D. THE FAILURE OF THE BOARD TO APPLY THE CORRECT LEGAL STANDARD The Board did not applied the correct legal standard to decide this case. It is clear that the Board did not used the proper test under §120 and §112, first paragraph. Since the Board has in incorrect legal basis for its decision, there is reversible error. In the alternative, since the Board has rejected, as a matter of law, that a subcombination design can be claimed in a separate application and receive the parent application filing date, this interpretation is reversible error. Now that the proper legal standard has been identified, the next step is to analyze the factual issue, whether a person skilled in the design art would consider the Daniel subcombination design independent and distinct, entitling it to the benefit of §120.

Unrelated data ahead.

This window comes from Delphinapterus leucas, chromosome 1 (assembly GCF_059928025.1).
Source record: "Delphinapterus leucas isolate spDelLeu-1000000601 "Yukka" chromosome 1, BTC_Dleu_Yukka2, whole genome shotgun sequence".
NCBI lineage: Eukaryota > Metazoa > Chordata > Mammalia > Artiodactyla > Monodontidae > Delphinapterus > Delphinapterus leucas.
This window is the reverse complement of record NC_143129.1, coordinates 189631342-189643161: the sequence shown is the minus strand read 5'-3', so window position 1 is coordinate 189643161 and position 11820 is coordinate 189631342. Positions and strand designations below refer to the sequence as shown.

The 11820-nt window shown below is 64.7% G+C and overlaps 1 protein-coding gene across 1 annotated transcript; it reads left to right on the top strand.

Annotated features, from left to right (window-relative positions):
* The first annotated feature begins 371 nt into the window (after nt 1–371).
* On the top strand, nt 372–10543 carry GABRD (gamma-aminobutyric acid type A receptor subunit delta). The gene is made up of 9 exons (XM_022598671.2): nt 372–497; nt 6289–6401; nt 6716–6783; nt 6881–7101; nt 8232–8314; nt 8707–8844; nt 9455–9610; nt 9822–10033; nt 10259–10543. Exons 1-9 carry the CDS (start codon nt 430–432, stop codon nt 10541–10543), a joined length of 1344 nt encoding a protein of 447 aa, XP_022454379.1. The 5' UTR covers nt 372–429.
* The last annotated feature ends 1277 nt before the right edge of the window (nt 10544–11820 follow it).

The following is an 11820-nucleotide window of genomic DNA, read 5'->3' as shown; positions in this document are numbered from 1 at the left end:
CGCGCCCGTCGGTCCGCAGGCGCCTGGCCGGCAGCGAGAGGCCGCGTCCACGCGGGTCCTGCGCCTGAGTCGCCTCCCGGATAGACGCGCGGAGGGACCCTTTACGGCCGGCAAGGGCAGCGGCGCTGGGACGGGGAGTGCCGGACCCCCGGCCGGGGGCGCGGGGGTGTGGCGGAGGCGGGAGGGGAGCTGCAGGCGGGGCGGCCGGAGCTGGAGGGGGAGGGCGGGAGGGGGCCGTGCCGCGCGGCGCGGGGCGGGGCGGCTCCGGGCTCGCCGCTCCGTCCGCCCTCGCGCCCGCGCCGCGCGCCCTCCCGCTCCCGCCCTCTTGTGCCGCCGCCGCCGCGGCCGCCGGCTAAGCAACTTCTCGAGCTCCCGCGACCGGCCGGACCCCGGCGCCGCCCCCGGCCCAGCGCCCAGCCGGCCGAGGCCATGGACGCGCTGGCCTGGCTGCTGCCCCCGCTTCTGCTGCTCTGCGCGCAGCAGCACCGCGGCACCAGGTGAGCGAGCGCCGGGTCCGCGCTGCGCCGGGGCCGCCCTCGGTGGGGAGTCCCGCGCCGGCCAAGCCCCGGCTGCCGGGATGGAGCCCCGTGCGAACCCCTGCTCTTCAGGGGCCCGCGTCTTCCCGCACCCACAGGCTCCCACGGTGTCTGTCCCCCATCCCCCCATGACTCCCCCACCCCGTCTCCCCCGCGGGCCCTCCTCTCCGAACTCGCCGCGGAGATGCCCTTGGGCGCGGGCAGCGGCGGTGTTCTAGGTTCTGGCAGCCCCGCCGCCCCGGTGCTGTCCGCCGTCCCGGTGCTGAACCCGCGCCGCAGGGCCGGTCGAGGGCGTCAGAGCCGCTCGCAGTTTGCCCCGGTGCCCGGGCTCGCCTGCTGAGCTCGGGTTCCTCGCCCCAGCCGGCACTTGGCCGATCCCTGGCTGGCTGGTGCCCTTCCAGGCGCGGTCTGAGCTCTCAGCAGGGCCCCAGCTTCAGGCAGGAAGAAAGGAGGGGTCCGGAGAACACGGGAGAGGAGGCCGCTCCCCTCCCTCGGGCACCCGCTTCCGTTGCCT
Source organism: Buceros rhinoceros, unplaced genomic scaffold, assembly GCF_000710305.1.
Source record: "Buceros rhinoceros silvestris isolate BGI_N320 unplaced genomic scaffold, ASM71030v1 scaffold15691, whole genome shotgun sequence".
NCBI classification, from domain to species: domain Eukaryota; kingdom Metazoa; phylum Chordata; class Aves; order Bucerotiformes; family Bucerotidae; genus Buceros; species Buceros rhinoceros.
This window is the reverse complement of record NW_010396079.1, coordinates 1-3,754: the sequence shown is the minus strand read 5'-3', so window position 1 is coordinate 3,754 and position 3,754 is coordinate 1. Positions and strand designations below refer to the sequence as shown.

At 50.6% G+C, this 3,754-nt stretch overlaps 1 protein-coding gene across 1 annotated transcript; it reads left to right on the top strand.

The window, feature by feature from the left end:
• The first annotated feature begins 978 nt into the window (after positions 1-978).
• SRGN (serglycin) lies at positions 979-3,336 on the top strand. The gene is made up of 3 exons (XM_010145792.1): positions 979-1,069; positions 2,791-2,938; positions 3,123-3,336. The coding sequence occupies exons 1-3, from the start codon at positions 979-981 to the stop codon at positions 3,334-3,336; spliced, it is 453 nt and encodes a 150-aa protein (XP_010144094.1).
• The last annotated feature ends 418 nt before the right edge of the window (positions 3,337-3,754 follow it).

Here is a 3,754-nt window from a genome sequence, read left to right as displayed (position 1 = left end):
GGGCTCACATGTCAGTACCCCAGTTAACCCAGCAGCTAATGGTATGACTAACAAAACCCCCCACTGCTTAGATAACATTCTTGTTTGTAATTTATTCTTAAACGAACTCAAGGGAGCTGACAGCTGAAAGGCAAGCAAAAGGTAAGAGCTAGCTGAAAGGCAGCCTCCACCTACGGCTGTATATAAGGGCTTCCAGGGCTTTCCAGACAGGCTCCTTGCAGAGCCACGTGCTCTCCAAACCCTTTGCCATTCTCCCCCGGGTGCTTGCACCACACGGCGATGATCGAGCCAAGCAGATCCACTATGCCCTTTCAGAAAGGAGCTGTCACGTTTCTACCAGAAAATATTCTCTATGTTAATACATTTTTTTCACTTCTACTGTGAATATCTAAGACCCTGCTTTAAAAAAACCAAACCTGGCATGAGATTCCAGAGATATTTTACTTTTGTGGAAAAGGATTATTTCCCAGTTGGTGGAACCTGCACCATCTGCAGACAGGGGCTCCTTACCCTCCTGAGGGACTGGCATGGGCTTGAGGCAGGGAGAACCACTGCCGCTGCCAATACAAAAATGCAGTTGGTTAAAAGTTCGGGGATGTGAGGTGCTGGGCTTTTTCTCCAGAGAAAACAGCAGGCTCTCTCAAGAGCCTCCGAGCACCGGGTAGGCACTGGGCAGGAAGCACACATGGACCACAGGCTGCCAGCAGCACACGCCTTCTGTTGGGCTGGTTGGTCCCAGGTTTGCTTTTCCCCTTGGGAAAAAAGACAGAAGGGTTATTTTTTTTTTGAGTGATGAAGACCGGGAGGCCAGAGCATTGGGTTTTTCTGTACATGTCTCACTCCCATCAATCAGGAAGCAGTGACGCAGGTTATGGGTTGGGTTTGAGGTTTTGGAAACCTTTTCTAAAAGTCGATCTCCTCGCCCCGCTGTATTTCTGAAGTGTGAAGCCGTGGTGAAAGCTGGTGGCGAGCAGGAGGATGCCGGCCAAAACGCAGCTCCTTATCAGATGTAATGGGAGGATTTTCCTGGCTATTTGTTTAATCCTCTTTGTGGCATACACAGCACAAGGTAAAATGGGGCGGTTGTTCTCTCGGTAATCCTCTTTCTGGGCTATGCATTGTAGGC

ISSUE II A. THE DANIELS' COPENDING '055 DESIGN PATENT APPLICATION SUBCOMBINATION PRODUCT CONFIGURATION IS ENTITLED TO THE BENEFIT OF THE FILING DATE OF THE EARLIER FILED, COPENDING '787 DESIGN PATENT APPLICATION, UNDER §120 As discussed in connection with Issue I, the proper test to determine whether there is support for receiving the benefit of a filing date, under §120, for a copending application is defined in §112. The person skilled in the design field would be one who is responsible for the industrial design work on products like the Leecher device claimed by Daniels. This person would evaluate, based on the '787 application disclosure, whether there was disclosed an independent and distinct subcombination configuration design. Since the law recognizes product configuration design features as separately protectable, and product surface indicia ornamentation as separately protectable, the legal framework for protection exits. One skilled in the design art would be involved in two separate steps in ornamenting the Daniel device. The configuration features would be planned. A separate step would be to provide surface indicia ornamentation, an insignia or emblem for the device. The Daniels' case evidence supports this view of a designer's role. The original disclosure of Daniel to the invention marketing company was for only the configuration. Another person added the emblem or insignia to the surface, for reasons not pertinent to this analysis. There were two steps, at separate times. These facts alone support the conclusion that the configuration design disclosed in the original application is an independent and distinct invention from the emblem or insignia surface indicia. The Daniel configuration design is visually separable and distinct from the surface indicia emblem or insignia ornamentation shown in the combination disclosure of the first application. The statutory requirements of §§ 120 and 112, paragraph 1, have been met. There is another basis for finding the '055 application is entitled to the filing date of the '787 application. The configuration subcombination design claimed in the second application can be used without the insignia or emblem surface indicia. The proper §120 interpretation for design patent applications is the same as for mechanical or electrical inventions. For example, a electronic device disclosing a combination can include independent and distinct subcombinations. The subcombinations can be separately useful and independently patentable. These subcombinations can be claimed in a copending application that receives the filing date of the combination, parent application. No special intent to use the subcombination separately is required to obtain this continuity. The Board has held in this case, effectively, that there is no right to claim in a divisional application a subcombination design. Part of the Board's confusion on this point may come from the MPEP, although the MPEP is not controlling (See Issue I Argument concerning MPEP §201.06). The PTO may permit claims to combination and subcombinations in one application, based on an analysis under restriction practice, under § 121. MPEP §801-803.03(b) (Rev. 2, 1996). An applicant can voluntarily file a copending application and disclose the subcombination, receiving continuity between the applications. MPEP §§201.06 and 201.11 (Rev. 2, 1996). Design applications are subject to the same law on restriction and continuity, under §§ 121 and 120, respectively. A procedural difference is that a design patent application can only have one claim [the solid lines of the drawings; 37 C.F.R. §1.153 (1996)], while utility patent applications can have multiple claims, to the combination and subcombinations. It is important not to confuse claim practice law with disclosure practice law. It is at this point the Board's interpretation and conclusion are improperly limited. A design application subcombination design is entitled to the benefit of §120 even if it is not claimed in the parent combination application. All that is required is that the subcombination be disclosed in the parent application, as viewed by one skilled in the design art, for the subcombination design application to receive benefit of §120. The Daniel '055 design patent application meets these requirements and should receive the filing date of the '787 application for the configuration subcombination.